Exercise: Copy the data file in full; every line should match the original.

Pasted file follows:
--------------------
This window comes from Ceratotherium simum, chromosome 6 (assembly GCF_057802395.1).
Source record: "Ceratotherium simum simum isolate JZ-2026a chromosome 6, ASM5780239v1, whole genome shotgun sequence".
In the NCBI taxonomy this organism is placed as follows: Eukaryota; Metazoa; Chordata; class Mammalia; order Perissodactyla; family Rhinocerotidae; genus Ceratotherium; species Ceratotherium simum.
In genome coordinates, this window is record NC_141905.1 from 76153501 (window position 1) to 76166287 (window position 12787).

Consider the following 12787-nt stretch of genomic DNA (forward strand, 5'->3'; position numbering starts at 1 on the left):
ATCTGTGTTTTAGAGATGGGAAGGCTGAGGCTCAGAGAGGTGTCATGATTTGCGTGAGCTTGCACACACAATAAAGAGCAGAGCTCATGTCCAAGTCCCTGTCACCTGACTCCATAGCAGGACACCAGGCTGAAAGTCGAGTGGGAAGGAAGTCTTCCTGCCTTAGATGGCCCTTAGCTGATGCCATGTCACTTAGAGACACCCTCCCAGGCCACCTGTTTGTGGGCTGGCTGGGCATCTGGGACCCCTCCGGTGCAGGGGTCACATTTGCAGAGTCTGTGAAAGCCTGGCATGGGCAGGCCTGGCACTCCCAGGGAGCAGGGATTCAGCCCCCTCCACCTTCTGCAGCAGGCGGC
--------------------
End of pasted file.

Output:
This window comes from Ceratotherium simum, chromosome 6 (assembly GCF_057802395.1).
Source record: "Ceratotherium simum simum isolate JZ-2026a chromosome 6, ASM5780239v1, whole genome shotgun sequence".
In the NCBI taxonomy this organism is placed as follows: Eukaryota; Metazoa; Chordata; class Mammalia; order Perissodactyla; family Rhinocerotidae; genus Ceratotherium; species Ceratotherium simum.
In genome coordinates, this window is record NC_141905.1 from 76153501 (window position 1) to 76166287 (window position 12787).

Consider the following 12787-nt stretch of genomic DNA (forward strand, 5'->3'; position numbering starts at 1 on the left):
ATCTGTGTTTTAGAGATGGGAAGGCTGAGGCTCAGAGAGGTGTCATGATTTGCGTGAGCTTGCACACACAATAAAGAGCAGAGCTCATGTCCAAGTCCCTGTCACCTGACTCCATAGCAGGACACCAGGCTGAAAGTCGAGTGGGAAGGAAGTCTTCCTGCCTTAGATGGCCCTTAGCTGATGCCATGTCACTTAGAGACACCCTCCCAGGCCACCTGTTTGTGGGCTGGCTGGGCATCTGGGACCCCTCCGGTGCAGGGGTCACATTTGCAGAGTCTGTGAAAGCCTGGCATGGGCAGGCCTGGCACTCCCAGGGAGCAGGGATTCAGCCCCCTCCACCTTCTGCAGCAGGCGGC